A large outbreak of hemolytic uremic syndrome caused by an unusual sorbitol-fermenting strain of Escherichia coli O157:H-

J Infect Dis. 1999 May;179(5):1274-7. doi: 10.1086/314715.

Abstract

Escherichia coli O157:H7 does not ferment sorbitol, a factor used to differentiate it from other E. coli. From December 1995 to March 1996, 28 children with hemolytic uremic syndrome in Bavaria, Germany, were identified; many had a sorbitol-fermenting (sf) E. coli O157:H- cultured. A case-control study showed a dose-response relationship between sausage consumption and illness. A second case-control study showed a relationship between mortadella and teewurst consumption and illness, particularly during December (mortadella odds ratio [OR], 10.5, P=.004; teewurst OR, 6.2, P=.02). Twelve sf O157:H- were characterized to determine clonality and virulence traits. The strains possessed the Stx2, eae, and EHEC-hlyA genes but were nonhemolytic on blood agar plates. The O157:H- isolates belonged to phage type 88 and had identical pulsed-field gel electrophoresis patterns. This outbreak was caused by sf E. coli O157:H-, which is not detectable by culture on sorbitol MacConkey's agar. Consumption of two sausages, including a raw beef-containing sausage, was statistically related to illness.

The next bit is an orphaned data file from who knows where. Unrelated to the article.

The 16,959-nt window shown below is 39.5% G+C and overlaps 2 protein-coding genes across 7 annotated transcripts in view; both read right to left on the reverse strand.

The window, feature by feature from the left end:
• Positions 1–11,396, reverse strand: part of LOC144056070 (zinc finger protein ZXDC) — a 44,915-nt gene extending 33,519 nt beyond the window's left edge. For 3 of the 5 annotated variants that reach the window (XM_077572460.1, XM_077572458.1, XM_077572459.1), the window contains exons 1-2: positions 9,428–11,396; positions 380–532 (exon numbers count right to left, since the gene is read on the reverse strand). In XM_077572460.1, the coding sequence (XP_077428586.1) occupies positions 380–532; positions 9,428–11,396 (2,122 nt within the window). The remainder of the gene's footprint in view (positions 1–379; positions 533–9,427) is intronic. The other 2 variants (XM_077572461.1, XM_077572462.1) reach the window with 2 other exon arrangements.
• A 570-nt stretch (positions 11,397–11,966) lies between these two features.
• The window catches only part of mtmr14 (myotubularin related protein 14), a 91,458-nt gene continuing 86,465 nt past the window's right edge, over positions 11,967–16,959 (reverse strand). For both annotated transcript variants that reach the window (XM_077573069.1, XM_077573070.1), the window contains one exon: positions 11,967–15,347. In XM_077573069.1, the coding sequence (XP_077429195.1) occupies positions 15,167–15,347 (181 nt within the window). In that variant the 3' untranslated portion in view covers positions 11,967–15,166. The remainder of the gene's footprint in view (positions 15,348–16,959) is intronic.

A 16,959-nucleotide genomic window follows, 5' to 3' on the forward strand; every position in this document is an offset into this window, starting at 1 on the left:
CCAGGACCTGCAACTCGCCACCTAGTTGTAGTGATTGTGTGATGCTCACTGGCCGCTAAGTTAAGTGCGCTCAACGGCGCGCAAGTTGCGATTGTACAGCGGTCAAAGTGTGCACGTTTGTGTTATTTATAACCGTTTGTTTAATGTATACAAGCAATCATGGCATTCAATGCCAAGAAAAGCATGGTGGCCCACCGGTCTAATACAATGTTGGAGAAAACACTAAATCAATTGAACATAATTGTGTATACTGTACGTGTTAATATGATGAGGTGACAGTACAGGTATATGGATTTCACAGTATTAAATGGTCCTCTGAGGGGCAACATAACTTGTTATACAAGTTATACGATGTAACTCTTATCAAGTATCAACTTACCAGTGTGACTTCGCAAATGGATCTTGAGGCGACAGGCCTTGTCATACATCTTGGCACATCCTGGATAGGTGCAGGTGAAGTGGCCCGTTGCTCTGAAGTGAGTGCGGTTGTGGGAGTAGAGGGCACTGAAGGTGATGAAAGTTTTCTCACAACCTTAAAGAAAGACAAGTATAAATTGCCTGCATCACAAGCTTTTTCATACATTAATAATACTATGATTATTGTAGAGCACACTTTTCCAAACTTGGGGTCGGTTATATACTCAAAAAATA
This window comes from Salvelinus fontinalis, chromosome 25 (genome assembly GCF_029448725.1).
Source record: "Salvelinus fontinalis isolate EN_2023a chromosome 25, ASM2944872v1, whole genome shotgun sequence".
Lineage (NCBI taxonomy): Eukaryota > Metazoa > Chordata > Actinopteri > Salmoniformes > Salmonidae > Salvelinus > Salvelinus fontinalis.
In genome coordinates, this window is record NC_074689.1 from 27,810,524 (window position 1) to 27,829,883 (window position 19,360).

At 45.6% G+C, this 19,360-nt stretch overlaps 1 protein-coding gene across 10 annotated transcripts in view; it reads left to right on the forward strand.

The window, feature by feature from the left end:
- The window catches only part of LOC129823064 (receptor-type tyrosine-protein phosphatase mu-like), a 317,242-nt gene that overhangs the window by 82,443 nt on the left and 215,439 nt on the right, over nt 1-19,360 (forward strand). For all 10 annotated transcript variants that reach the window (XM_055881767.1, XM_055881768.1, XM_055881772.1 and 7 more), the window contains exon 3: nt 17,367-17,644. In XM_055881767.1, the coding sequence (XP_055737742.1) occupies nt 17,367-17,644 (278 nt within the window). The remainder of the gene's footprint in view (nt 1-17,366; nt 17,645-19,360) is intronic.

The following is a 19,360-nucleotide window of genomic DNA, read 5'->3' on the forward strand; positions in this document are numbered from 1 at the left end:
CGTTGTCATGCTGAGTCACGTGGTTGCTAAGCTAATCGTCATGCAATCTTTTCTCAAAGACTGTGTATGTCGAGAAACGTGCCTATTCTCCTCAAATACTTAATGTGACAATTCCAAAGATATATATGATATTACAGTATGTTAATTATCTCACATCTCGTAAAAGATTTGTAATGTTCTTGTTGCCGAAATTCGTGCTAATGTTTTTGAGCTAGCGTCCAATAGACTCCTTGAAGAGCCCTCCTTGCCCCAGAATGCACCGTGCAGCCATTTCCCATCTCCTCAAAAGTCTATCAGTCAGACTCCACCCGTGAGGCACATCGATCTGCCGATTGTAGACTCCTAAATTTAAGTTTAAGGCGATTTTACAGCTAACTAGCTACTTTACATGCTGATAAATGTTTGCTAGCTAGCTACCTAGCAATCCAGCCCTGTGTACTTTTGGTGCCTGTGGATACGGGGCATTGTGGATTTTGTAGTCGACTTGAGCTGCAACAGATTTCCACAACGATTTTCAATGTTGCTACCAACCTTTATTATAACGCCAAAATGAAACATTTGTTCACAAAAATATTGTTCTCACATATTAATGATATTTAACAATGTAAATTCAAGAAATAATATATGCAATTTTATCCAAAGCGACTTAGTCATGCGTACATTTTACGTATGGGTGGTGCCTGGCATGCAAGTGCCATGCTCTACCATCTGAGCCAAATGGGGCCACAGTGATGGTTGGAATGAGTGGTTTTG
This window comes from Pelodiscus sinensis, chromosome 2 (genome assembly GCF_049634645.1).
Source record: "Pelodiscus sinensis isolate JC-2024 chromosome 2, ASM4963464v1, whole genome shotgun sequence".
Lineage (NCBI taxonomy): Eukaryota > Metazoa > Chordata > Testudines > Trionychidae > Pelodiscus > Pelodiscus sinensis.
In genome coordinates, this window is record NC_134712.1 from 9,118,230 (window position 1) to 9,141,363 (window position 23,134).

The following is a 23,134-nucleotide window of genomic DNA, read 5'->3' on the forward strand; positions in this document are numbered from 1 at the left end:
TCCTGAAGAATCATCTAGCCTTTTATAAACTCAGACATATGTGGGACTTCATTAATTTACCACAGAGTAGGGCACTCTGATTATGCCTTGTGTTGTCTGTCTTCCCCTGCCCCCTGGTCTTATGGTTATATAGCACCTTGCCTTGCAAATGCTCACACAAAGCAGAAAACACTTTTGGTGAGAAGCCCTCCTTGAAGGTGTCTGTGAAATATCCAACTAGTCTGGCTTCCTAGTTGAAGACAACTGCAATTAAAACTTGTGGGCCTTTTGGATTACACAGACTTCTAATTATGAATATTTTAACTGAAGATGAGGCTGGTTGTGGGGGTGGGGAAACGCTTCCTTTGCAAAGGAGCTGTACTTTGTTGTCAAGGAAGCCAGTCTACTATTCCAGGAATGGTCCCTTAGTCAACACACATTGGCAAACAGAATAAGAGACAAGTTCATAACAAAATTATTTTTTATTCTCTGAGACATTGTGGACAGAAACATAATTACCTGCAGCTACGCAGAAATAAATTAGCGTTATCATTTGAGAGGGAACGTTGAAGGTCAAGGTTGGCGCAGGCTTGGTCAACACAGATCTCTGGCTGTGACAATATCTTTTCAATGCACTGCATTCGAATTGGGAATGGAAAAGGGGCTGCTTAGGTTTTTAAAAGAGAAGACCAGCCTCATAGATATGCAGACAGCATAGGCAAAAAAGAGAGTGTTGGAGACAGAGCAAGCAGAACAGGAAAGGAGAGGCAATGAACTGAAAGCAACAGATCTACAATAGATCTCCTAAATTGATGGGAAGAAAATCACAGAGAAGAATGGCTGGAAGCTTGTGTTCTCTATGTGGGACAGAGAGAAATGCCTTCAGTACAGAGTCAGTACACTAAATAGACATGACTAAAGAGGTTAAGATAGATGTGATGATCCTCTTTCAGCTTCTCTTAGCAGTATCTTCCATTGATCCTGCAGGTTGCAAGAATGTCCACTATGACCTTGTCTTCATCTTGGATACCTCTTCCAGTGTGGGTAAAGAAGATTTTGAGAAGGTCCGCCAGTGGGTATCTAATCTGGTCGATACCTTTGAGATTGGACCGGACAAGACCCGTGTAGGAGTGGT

MeSH terms

  • Case-Control Studies
  • Child
  • Child, Preschool
  • Disease Outbreaks*
  • Escherichia coli Infections / epidemiology*
  • Escherichia coli Infections / microbiology
  • Escherichia coli O157 / classification
  • Escherichia coli O157 / isolation & purification*
  • Escherichia coli O157 / metabolism*
  • Fermentation
  • Food Microbiology
  • Germany / epidemiology
  • Hemodialysis Units, Hospital
  • Hemolytic-Uremic Syndrome / epidemiology*
  • Hemolytic-Uremic Syndrome / microbiology
  • Hospital Records
  • Humans
  • Infant
  • Meat Products / microbiology
  • Sorbitol / metabolism*

Substances

  • Sorbitol